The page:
Featured Research

from universities, journals, and other organizations

Heart, Human Body Inspires New Microtechnology System

Date:
August 6, 2004
Source:
Oregon State University
Summary:
A successful new "desorption" technology using branching microchannels, which takes its inspiration from the human circulatory system, was described this week at a professional conference and cited as a significant step towards the creation of man-portable cooling systems that may find important uses in the military, fire fighting and elsewhere.

PORTLAND - A successful new "desorption" technology using branching microchannels, which takes its inspiration from the human circulatory system, was described this week at a professional conference and cited as a significant step towards the creation of man-portable cooling systems that may find important uses in the military, fire fighting and elsewhere.

Related Articles


The latest advance was explained by engineers from Oregon State University at the Micro Nano Breakthrough Conference in Portland, an event that is highlighting some of the most exciting new work being done in micro and nanotechnology. It is sponsored by OSU and the Pacific Northwest National Laboratory.

One of the major projects already under way in cooperative research between OSU and PNNL is the creation of revolutionary new cooling systems that could be extremely small, lightweight, and at first might find applications for soldiers in hot weather combat or other professionals working in very hot or dangerous conditions.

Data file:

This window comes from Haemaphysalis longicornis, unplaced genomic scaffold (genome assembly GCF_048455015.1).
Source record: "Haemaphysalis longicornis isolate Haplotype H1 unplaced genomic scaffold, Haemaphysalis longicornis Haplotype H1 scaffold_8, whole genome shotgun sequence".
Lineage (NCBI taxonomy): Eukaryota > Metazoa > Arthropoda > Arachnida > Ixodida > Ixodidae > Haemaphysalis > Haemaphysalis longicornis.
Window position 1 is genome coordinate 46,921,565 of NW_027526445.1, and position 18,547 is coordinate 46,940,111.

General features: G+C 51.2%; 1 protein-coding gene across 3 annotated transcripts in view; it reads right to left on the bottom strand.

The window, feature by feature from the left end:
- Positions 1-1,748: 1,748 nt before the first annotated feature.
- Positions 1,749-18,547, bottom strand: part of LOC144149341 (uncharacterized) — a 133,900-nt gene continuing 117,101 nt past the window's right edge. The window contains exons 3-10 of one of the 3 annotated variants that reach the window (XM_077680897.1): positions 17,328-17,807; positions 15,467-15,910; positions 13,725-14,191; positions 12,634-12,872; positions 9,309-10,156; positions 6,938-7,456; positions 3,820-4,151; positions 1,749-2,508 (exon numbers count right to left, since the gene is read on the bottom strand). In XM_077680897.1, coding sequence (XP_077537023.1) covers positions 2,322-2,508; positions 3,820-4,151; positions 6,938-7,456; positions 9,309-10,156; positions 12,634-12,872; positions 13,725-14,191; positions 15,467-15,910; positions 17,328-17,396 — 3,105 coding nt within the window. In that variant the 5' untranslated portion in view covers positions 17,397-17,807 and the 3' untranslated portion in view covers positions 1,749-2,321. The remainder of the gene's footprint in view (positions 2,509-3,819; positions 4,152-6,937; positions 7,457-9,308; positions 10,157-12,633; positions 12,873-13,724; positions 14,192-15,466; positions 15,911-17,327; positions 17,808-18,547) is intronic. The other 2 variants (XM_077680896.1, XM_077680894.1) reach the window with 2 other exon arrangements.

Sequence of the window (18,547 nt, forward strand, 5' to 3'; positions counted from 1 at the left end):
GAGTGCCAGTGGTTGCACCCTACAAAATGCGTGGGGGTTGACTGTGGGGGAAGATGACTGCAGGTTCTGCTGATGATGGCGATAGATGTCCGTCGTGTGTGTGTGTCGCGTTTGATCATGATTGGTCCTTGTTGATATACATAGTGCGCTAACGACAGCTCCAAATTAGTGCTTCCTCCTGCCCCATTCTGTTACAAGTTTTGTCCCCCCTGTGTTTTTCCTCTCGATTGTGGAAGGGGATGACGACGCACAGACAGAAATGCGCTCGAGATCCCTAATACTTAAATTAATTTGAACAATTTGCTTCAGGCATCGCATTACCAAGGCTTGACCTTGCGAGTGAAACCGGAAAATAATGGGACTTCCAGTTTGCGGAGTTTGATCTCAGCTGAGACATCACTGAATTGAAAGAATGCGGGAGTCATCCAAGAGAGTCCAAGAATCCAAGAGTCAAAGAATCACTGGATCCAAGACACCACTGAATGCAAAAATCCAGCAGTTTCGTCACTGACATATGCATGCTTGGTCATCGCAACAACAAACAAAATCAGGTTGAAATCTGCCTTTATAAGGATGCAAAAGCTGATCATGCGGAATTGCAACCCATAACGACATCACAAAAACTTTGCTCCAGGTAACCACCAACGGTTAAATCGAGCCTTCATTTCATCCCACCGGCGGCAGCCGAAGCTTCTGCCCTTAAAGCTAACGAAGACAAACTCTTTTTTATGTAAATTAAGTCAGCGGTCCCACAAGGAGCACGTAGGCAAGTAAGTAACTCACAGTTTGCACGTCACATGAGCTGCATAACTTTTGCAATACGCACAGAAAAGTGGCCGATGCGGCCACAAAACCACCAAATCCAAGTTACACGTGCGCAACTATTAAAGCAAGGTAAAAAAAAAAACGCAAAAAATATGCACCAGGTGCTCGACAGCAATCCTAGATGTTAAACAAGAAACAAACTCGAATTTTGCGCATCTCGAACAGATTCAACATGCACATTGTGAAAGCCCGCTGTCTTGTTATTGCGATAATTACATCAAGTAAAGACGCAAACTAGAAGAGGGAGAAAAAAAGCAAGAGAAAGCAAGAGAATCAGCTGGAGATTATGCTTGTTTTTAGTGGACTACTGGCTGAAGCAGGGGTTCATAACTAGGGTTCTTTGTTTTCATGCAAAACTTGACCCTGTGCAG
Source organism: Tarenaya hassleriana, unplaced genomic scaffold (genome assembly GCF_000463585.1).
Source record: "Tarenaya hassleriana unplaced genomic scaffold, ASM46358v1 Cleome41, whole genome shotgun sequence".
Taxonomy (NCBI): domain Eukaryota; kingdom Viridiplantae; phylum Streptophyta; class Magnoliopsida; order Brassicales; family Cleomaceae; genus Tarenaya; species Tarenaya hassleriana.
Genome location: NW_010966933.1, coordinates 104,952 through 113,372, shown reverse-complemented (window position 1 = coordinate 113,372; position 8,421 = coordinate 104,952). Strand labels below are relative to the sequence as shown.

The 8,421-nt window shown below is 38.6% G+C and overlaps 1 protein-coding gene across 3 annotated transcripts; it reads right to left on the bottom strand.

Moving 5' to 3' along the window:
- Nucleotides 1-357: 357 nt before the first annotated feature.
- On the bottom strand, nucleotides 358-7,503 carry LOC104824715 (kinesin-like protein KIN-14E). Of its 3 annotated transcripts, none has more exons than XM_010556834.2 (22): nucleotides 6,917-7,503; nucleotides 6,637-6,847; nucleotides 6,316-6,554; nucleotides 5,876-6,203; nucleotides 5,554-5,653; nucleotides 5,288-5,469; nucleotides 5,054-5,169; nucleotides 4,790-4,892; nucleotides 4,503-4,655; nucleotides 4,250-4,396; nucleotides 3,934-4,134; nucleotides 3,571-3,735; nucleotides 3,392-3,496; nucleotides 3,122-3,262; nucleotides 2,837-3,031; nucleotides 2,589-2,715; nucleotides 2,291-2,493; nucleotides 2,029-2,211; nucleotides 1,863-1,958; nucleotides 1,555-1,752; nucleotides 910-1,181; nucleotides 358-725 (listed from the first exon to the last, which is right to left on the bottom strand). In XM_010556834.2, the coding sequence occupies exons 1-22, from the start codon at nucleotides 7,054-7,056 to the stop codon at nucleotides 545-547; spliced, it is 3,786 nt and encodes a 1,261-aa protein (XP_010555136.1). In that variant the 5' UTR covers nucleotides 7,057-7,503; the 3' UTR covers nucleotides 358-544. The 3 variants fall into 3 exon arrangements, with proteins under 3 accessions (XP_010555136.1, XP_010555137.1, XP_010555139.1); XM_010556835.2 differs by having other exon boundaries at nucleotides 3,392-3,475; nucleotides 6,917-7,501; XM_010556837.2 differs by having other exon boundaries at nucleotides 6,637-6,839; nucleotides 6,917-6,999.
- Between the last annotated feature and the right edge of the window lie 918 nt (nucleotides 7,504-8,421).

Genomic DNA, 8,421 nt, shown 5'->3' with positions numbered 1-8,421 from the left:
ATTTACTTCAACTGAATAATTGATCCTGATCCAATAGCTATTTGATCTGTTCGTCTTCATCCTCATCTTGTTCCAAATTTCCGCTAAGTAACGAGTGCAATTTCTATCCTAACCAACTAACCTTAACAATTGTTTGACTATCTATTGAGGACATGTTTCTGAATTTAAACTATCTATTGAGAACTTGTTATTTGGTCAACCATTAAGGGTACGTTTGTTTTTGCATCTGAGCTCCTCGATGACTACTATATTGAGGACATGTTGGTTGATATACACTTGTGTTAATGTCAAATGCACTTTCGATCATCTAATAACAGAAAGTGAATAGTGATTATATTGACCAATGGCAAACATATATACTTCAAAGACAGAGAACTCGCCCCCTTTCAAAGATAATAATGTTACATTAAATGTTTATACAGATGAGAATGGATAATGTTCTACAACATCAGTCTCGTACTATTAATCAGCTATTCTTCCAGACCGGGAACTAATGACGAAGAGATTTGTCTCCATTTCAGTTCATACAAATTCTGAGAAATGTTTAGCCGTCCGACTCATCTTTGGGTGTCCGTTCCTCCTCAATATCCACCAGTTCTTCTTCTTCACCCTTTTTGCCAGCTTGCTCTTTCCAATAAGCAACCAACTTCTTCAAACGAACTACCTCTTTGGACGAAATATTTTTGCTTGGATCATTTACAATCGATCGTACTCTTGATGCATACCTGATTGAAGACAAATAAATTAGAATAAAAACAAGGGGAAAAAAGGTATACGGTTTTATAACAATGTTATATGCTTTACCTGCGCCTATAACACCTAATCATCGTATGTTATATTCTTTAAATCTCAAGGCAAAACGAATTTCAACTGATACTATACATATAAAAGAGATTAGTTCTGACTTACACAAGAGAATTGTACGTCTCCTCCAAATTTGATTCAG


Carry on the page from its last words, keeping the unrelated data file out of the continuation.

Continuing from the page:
The newest advance is an important technical hurdle to overcome, researchers say, and in some ways takes its inspiration from the blood pumping system of the human body, which uses a comparatively small pump to move blood - according to some estimates, through at least 60,000 miles of veins, arteries and capillaries.

"If you think of what our heart and circulatory system does, we have a rather modest pump, the heart, that moves blood through great distances," said Deborah Pence, an OSU associate professor of mechanical engineering. "To accomplish this each artery branches into two smaller arteries, yet the overall flow area increases, thus requiring less effort to move the blood. Conceptually, that's what we are doing with this engineering approach."